This book spoke to me on so many levels. It was a true feminist look at from the point of view of someone who some many women can relate to at this very moment. She’s constantly looking for stable work, living on her last pennies, and trying to achieve her dreams all while trying to keep a straight head on her shoulders. What I think many women who work in any kind of service industry can also relate to is the casual sexism the women in the story experience on a daily basis. Their feeling of triumph when they catch the small minded men that they are worth more than “little lady” or “good girl” and that ultimately progression is only going to benefit society, rather than taint it’s “morals”.
If you’re a history buff this book is perfect for you. You genuinely feel like you’re running wild on the streets of London, and weaving in and out of the bustling halls of the BBC.
The character growth of Maisie is masterful to say the least. I think it’s fair to say that a woman growing up in the early 20th century, and in some cases even today, has certain “feminine” expectations ingrained in her before she hones into her own desires and ambitions. She starts small, still trying to find her own footing, but with each stand she makes for herself, or for her fellow female co-workers you feel a sense of pride and a silent “go Maisie!” sneak out from your mouth before you even realize.
Stratford’s ability to work this historical vote into the book was also very poignant. Maybe because I’m reading this book during one of the worst voting seasons I’ve ever experienced as an adult, but my own appreciation for all the women that lost their lives, family, and status for the sake of us future generations soared immensely. I easily take for granted the fact that I can read any book I want, work anywhere I want, choose to vote or not vote, have an opinion heard, much less run my own blog is all due to women putting forth unimagined struggle before me. This isn’t to say that I don’t experience sexism on a day to day basis, because I, like most women in the world, do. It’s also not to say that there still in a lot of work to do for those future generations before us regarding equal pay and equal recognition in male dominated fields, but you cannot deny how far we’ve come on a whole.
As of late I haven’t found a book that had me up reading into the early hours of the morning for a long while now, but I had a certain feeling about Radio Girls. I found it while lolly-gagging around Target the other day and liked the synopsis enough to give it a go. Oh boy. I was not prepared. The first chapter, while short, instantly hooks you in. You know you’re desperate to find out why a woman is being chased down the streets of London and what secrets she’s discovered push her forward. I really enjoyed Stratford's descriptions of Maisie’s internal thoughts. I could instantly relate to her demeanor and the struggles she has as a poor, mostly unemployed mid-20 year old. She echoed so many of my past fears: how am I going to pay for food, what will fill me up for the day, how to mend broken clothes over and over again. I know I’m not alone in this. I’ve spoken about it before, but we’re currently in a time when even small wages can separate someone from complete desperation and survival. I remember dumpster diving for food in San Francisco when my monthly school funds were spent entirely on transportation and art supplies. I knew what it felt like to be able to sleep somewhere warm for a few hours, or the difference between starving, and the acclimated numbness that comes after the feeling of starving. I also could relate to Maisie’s pure relief and joy when she finally landed a job at the BBC, and being able to finally afford proper food and clothes. There’s a feeling I can’t really put into words that you can only really understand if you’ve been in that situation. There’s a silence within yourself that cracks at every freely purchased necessity you were once denied. Necessities no longer feel like luxury. It’s almost intoxicating. I remember my first paycheck after finally landing a decent job. I had been living on $0.88 pot pies and milk for the past few weeks, along with whatever food I could find in a dumpster behind a Trader Joe’s, but with that paycheck I went to the local deli and bought the biggest sandwich I’d seen in a while and a soda. I felt like a damn queen. I felt exactly the way Maisie felt when she first sunk her teeth into a hot meat pie. It’s a type of satisfaction and relief that’s almost indescribable.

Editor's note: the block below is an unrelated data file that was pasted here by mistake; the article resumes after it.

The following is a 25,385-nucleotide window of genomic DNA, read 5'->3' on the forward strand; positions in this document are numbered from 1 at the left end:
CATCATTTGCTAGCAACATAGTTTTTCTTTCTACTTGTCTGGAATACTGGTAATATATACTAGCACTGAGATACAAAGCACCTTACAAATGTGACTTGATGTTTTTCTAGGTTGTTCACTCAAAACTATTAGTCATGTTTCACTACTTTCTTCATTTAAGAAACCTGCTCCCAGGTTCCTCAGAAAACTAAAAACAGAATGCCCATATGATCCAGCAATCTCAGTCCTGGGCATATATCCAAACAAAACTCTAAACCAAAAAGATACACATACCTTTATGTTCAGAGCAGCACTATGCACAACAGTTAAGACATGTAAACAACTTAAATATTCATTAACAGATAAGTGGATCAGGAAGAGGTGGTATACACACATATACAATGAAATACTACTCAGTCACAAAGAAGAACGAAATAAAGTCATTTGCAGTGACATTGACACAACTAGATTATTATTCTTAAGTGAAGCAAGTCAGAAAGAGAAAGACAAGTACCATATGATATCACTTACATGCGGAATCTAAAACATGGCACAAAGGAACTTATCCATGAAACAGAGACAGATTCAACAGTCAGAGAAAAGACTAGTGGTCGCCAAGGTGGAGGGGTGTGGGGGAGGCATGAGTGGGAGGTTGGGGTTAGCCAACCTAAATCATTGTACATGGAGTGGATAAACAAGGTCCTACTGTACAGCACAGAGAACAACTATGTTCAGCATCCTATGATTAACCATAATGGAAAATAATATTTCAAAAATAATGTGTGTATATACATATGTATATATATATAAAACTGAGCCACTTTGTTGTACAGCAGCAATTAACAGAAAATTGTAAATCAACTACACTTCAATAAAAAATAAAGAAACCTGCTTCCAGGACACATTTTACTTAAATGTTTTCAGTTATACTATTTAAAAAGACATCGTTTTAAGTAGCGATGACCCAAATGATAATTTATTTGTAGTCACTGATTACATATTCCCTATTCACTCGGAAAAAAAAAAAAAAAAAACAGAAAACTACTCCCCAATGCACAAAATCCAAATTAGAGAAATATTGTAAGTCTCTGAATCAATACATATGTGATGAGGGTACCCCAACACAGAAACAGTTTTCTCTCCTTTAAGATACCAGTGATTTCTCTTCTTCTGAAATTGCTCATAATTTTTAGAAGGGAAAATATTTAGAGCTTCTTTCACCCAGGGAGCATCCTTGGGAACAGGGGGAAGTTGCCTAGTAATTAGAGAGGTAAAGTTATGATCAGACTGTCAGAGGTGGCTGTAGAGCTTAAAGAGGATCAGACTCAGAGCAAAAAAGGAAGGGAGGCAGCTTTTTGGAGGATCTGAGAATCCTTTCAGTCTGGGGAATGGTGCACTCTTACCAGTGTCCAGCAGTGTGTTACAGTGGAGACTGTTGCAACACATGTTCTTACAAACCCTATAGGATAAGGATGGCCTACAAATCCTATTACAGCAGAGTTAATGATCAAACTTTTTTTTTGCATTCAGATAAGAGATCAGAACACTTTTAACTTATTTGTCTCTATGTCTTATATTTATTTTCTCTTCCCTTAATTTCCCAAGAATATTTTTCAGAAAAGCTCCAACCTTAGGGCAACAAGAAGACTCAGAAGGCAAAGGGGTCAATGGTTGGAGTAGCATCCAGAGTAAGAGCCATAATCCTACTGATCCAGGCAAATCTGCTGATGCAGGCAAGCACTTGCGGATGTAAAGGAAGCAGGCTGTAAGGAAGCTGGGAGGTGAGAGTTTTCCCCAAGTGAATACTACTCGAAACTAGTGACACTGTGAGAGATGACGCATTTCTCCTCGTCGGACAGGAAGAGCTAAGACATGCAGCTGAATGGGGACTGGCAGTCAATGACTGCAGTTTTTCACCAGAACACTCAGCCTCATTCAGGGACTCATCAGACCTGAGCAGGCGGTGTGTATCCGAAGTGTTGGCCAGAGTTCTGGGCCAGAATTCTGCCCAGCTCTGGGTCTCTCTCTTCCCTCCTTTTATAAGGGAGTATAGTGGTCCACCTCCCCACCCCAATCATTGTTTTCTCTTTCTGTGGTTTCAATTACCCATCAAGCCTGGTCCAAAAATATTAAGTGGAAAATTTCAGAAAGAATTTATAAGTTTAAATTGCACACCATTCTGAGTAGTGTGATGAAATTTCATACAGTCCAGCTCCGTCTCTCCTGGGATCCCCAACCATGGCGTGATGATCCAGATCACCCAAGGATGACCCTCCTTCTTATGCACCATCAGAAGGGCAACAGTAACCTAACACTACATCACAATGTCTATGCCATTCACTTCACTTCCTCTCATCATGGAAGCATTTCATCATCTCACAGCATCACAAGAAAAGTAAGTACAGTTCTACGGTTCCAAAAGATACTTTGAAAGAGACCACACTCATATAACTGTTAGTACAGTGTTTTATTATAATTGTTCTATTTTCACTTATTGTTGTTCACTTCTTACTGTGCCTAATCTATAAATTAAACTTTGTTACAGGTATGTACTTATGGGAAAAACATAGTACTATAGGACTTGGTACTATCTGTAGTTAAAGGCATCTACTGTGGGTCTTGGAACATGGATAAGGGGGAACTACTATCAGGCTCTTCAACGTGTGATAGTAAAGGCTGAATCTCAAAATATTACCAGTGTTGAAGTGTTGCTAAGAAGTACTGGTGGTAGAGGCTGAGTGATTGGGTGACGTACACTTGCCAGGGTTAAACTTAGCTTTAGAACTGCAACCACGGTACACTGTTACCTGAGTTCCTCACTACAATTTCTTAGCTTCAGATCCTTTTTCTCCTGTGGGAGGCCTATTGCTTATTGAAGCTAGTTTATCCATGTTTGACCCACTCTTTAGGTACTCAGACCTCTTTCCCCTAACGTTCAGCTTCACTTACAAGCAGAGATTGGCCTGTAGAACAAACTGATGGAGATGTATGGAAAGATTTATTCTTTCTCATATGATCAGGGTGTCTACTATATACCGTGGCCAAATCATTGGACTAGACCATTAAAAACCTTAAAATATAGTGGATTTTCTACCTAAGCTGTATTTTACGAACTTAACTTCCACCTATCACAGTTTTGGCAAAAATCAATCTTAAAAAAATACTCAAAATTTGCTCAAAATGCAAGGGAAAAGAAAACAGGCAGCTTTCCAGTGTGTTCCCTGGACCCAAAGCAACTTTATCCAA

Besides Maisie, Stratford has brought in some incredible historical figures as well. Most notably the ever incredible Hilda Matheson. She was a force to be reckoned with. A true seeker of truth, and someone who is singlehandedly responsible for shaping broadcast from the very beginning. While Radio Girls is a work of fiction, there are plenty of real historical events and facts that play a role in this story. For Matheson’s role in espionage with MI5, to the growing Fascism within Europe. A casual mention of the Nazi Party and an angry fellow named Adolf Hitler is mentioned in this story, and as a reader you can help but wanting to yell, BAD TIMES AHEAD. Without giving too much away, Radio Girls is a slightly sensational story of a mousey girl who finds herself not only through the ever industrialist 1920s London, but through exciting espionage and the power of knowledge.
Stratford also introduced a whole cast of recognizable writers and politicians at the time. As well as some major players in the buildup to World World II.
I couldn’t recommend this book enough. Please pick it up and let me know what you think. Reach out to the author through twitter! She’s quite lovely!